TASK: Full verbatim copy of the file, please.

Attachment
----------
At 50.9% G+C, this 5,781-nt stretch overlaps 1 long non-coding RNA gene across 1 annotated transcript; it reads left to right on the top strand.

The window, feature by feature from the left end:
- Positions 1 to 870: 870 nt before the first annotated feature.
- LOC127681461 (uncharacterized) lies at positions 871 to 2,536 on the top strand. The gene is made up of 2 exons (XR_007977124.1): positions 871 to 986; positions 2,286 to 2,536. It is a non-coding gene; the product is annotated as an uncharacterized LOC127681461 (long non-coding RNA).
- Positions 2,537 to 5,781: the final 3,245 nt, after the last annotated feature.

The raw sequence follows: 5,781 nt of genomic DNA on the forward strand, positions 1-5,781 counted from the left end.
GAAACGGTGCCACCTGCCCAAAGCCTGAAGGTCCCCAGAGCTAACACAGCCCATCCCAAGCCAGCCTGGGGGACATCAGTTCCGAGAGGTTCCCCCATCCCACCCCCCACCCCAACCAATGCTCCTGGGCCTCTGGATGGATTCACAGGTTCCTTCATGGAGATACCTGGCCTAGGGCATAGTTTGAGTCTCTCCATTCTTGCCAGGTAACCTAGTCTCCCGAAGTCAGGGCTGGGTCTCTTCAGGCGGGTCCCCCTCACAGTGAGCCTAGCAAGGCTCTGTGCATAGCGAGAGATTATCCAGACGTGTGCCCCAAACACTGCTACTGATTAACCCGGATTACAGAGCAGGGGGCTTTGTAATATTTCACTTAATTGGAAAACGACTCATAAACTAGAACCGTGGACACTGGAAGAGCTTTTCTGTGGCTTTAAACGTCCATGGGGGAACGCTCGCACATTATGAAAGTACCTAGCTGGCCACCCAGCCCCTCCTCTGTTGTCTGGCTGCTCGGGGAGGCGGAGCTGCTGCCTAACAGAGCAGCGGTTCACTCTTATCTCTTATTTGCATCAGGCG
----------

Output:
At 50.9% G+C, this 5,781-nt stretch overlaps 1 long non-coding RNA gene across 1 annotated transcript; it reads left to right on the top strand.

The window, feature by feature from the left end:
- Positions 1 to 870: 870 nt before the first annotated feature.
- LOC127681461 (uncharacterized) lies at positions 871 to 2,536 on the top strand. The gene is made up of 2 exons (XR_007977124.1): positions 871 to 986; positions 2,286 to 2,536. It is a non-coding gene; the product is annotated as an uncharacterized LOC127681461 (long non-coding RNA).
- Positions 2,537 to 5,781: the final 3,245 nt, after the last annotated feature.

The raw sequence follows: 5,781 nt of genomic DNA on the forward strand, positions 1-5,781 counted from the left end.
GAAACGGTGCCACCTGCCCAAAGCCTGAAGGTCCCCAGAGCTAACACAGCCCATCCCAAGCCAGCCTGGGGGACATCAGTTCCGAGAGGTTCCCCCATCCCACCCCCCACCCCAACCAATGCTCCTGGGCCTCTGGATGGATTCACAGGTTCCTTCATGGAGATACCTGGCCTAGGGCATAGTTTGAGTCTCTCCATTCTTGCCAGGTAACCTAGTCTCCCGAAGTCAGGGCTGGGTCTCTTCAGGCGGGTCCCCCTCACAGTGAGCCTAGCAAGGCTCTGTGCATAGCGAGAGATTATCCAGACGTGTGCCCCAAACACTGCTACTGATTAACCCGGATTACAGAGCAGGGGGCTTTGTAATATTTCACTTAATTGGAAAACGACTCATAAACTAGAACCGTGGACACTGGAAGAGCTTTTCTGTGGCTTTAAACGTCCATGGGGGAACGCTCGCACATTATGAAAGTACCTAGCTGGCCACCCAGCCCCTCCTCTGTTGTCTGGCTGCTCGGGGAGGCGGAGCTGCTGCCTAACAGAGCAGCGGTTCACTCTTATCTCTTATTTGCATCAGGCG